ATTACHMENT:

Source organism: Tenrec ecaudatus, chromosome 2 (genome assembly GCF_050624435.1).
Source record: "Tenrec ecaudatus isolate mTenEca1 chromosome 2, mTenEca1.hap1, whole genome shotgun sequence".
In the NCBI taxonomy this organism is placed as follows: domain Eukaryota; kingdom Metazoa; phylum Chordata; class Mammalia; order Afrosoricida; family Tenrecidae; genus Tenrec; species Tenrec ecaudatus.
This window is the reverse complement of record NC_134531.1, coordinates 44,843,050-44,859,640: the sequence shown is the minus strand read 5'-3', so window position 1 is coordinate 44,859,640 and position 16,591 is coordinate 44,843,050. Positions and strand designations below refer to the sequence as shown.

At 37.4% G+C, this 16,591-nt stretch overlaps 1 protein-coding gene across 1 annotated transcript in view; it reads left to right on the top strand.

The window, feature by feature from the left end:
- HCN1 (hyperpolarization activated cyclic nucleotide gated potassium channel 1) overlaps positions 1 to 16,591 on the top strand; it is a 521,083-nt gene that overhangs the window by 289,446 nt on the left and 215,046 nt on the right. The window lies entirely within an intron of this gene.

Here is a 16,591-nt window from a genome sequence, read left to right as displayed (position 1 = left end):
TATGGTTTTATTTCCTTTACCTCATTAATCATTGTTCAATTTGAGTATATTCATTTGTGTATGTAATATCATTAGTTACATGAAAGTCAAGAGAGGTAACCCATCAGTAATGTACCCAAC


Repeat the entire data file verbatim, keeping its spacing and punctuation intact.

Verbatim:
Source organism: Tenrec ecaudatus, chromosome 2 (genome assembly GCF_050624435.1).
Source record: "Tenrec ecaudatus isolate mTenEca1 chromosome 2, mTenEca1.hap1, whole genome shotgun sequence".
In the NCBI taxonomy this organism is placed as follows: domain Eukaryota; kingdom Metazoa; phylum Chordata; class Mammalia; order Afrosoricida; family Tenrecidae; genus Tenrec; species Tenrec ecaudatus.
This window is the reverse complement of record NC_134531.1, coordinates 44,843,050-44,859,640: the sequence shown is the minus strand read 5'-3', so window position 1 is coordinate 44,859,640 and position 16,591 is coordinate 44,843,050. Positions and strand designations below refer to the sequence as shown.

At 37.4% G+C, this 16,591-nt stretch overlaps 1 protein-coding gene across 1 annotated transcript in view; it reads left to right on the top strand.

The window, feature by feature from the left end:
- HCN1 (hyperpolarization activated cyclic nucleotide gated potassium channel 1) overlaps positions 1 to 16,591 on the top strand; it is a 521,083-nt gene that overhangs the window by 289,446 nt on the left and 215,046 nt on the right. The window lies entirely within an intron of this gene.

Here is a 16,591-nt window from a genome sequence, read left to right as displayed (position 1 = left end):
TATGGTTTTATTTCCTTTACCTCATTAATCATTGTTCAATTTGAGTATATTCATTTGTGTATGTAATATCATTAGTTACATGAAAGTCAAGAGAGGTAACCCATCAGTAATGTACCCAAC